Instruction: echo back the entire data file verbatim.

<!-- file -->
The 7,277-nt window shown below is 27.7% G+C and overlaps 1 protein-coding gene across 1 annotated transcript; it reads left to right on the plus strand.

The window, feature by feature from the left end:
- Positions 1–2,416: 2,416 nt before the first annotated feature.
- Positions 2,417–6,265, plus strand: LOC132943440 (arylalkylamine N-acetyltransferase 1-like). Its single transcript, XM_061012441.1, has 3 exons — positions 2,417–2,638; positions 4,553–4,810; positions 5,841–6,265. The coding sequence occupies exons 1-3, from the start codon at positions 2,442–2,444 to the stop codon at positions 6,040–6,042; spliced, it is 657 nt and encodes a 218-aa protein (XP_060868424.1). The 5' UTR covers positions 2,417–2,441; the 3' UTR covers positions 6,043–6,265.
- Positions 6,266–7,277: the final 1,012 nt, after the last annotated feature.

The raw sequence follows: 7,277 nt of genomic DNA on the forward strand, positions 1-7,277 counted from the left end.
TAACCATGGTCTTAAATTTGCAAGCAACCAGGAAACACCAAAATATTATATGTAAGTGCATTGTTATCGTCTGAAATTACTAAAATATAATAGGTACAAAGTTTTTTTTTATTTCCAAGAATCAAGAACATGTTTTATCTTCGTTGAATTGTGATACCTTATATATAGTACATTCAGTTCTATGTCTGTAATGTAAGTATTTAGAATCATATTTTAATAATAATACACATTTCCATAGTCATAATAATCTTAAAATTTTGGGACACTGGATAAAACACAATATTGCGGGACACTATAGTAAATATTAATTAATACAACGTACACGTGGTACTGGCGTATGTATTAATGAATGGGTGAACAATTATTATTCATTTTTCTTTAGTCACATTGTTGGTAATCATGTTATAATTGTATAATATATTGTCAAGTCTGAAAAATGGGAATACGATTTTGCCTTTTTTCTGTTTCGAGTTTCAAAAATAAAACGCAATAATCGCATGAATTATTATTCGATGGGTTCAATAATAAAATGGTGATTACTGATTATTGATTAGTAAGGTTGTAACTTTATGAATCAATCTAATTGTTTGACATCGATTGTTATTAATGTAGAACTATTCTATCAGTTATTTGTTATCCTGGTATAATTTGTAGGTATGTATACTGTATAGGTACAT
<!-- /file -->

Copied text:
The 7,277-nt window shown below is 27.7% G+C and overlaps 1 protein-coding gene across 1 annotated transcript; it reads left to right on the plus strand.

The window, feature by feature from the left end:
- Positions 1–2,416: 2,416 nt before the first annotated feature.
- Positions 2,417–6,265, plus strand: LOC132943440 (arylalkylamine N-acetyltransferase 1-like). Its single transcript, XM_061012441.1, has 3 exons — positions 2,417–2,638; positions 4,553–4,810; positions 5,841–6,265. The coding sequence occupies exons 1-3, from the start codon at positions 2,442–2,444 to the stop codon at positions 6,040–6,042; spliced, it is 657 nt and encodes a 218-aa protein (XP_060868424.1). The 5' UTR covers positions 2,417–2,441; the 3' UTR covers positions 6,043–6,265.
- Positions 6,266–7,277: the final 1,012 nt, after the last annotated feature.

The raw sequence follows: 7,277 nt of genomic DNA on the forward strand, positions 1-7,277 counted from the left end.
TAACCATGGTCTTAAATTTGCAAGCAACCAGGAAACACCAAAATATTATATGTAAGTGCATTGTTATCGTCTGAAATTACTAAAATATAATAGGTACAAAGTTTTTTTTTATTTCCAAGAATCAAGAACATGTTTTATCTTCGTTGAATTGTGATACCTTATATATAGTACATTCAGTTCTATGTCTGTAATGTAAGTATTTAGAATCATATTTTAATAATAATACACATTTCCATAGTCATAATAATCTTAAAATTTTGGGACACTGGATAAAACACAATATTGCGGGACACTATAGTAAATATTAATTAATACAACGTACACGTGGTACTGGCGTATGTATTAATGAATGGGTGAACAATTATTATTCATTTTTCTTTAGTCACATTGTTGGTAATCATGTTATAATTGTATAATATATTGTCAAGTCTGAAAAATGGGAATACGATTTTGCCTTTTTTCTGTTTCGAGTTTCAAAAATAAAACGCAATAATCGCATGAATTATTATTCGATGGGTTCAATAATAAAATGGTGATTACTGATTATTGATTAGTAAGGTTGTAACTTTATGAATCAATCTAATTGTTTGACATCGATTGTTATTAATGTAGAACTATTCTATCAGTTATTTGTTATCCTGGTATAATTTGTAGGTATGTATACTGTATAGGTACAT